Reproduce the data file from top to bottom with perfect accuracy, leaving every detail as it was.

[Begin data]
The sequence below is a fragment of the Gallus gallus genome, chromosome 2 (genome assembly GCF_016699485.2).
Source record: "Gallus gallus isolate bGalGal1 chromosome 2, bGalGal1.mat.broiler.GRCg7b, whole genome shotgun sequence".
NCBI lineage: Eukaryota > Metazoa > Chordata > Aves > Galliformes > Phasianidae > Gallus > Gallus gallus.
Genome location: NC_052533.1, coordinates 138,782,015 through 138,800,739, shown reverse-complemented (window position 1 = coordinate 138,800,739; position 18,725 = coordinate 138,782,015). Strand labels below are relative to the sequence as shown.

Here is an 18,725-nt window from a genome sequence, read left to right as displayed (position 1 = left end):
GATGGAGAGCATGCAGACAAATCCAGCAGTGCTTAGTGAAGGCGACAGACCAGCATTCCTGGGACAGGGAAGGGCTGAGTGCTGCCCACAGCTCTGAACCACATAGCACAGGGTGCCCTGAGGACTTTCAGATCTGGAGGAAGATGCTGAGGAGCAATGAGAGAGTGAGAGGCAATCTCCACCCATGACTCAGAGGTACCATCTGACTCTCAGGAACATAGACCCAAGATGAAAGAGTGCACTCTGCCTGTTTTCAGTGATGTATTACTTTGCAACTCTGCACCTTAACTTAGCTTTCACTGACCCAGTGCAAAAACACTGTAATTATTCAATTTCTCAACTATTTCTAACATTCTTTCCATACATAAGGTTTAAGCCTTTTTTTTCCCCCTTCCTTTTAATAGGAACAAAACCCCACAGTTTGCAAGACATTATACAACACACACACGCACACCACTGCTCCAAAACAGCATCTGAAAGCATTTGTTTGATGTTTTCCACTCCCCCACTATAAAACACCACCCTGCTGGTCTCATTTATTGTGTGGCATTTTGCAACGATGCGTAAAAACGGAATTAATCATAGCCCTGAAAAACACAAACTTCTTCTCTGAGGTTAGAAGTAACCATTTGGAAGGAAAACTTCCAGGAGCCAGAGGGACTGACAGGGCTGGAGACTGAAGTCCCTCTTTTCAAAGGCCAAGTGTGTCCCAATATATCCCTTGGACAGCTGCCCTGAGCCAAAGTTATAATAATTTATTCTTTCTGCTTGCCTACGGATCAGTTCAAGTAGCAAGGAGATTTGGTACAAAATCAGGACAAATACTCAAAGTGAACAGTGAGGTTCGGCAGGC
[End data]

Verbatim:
The sequence below is a fragment of the Gallus gallus genome, chromosome 2 (genome assembly GCF_016699485.2).
Source record: "Gallus gallus isolate bGalGal1 chromosome 2, bGalGal1.mat.broiler.GRCg7b, whole genome shotgun sequence".
NCBI lineage: Eukaryota > Metazoa > Chordata > Aves > Galliformes > Phasianidae > Gallus > Gallus gallus.
Genome location: NC_052533.1, coordinates 138,782,015 through 138,800,739, shown reverse-complemented (window position 1 = coordinate 138,800,739; position 18,725 = coordinate 138,782,015). Strand labels below are relative to the sequence as shown.

Here is an 18,725-nt window from a genome sequence, read left to right as displayed (position 1 = left end):
GATGGAGAGCATGCAGACAAATCCAGCAGTGCTTAGTGAAGGCGACAGACCAGCATTCCTGGGACAGGGAAGGGCTGAGTGCTGCCCACAGCTCTGAACCACATAGCACAGGGTGCCCTGAGGACTTTCAGATCTGGAGGAAGATGCTGAGGAGCAATGAGAGAGTGAGAGGCAATCTCCACCCATGACTCAGAGGTACCATCTGACTCTCAGGAACATAGACCCAAGATGAAAGAGTGCACTCTGCCTGTTTTCAGTGATGTATTACTTTGCAACTCTGCACCTTAACTTAGCTTTCACTGACCCAGTGCAAAAACACTGTAATTATTCAATTTCTCAACTATTTCTAACATTCTTTCCATACATAAGGTTTAAGCCTTTTTTTTCCCCCTTCCTTTTAATAGGAACAAAACCCCACAGTTTGCAAGACATTATACAACACACACACGCACACCACTGCTCCAAAACAGCATCTGAAAGCATTTGTTTGATGTTTTCCACTCCCCCACTATAAAACACCACCCTGCTGGTCTCATTTATTGTGTGGCATTTTGCAACGATGCGTAAAAACGGAATTAATCATAGCCCTGAAAAACACAAACTTCTTCTCTGAGGTTAGAAGTAACCATTTGGAAGGAAAACTTCCAGGAGCCAGAGGGACTGACAGGGCTGGAGACTGAAGTCCCTCTTTTCAAAGGCCAAGTGTGTCCCAATATATCCCTTGGACAGCTGCCCTGAGCCAAAGTTATAATAATTTATTCTTTCTGCTTGCCTACGGATCAGTTCAAGTAGCAAGGAGATTTGGTACAAAATCAGGACAAATACTCAAAGTGAACAGTGAGGTTCGGCAGGC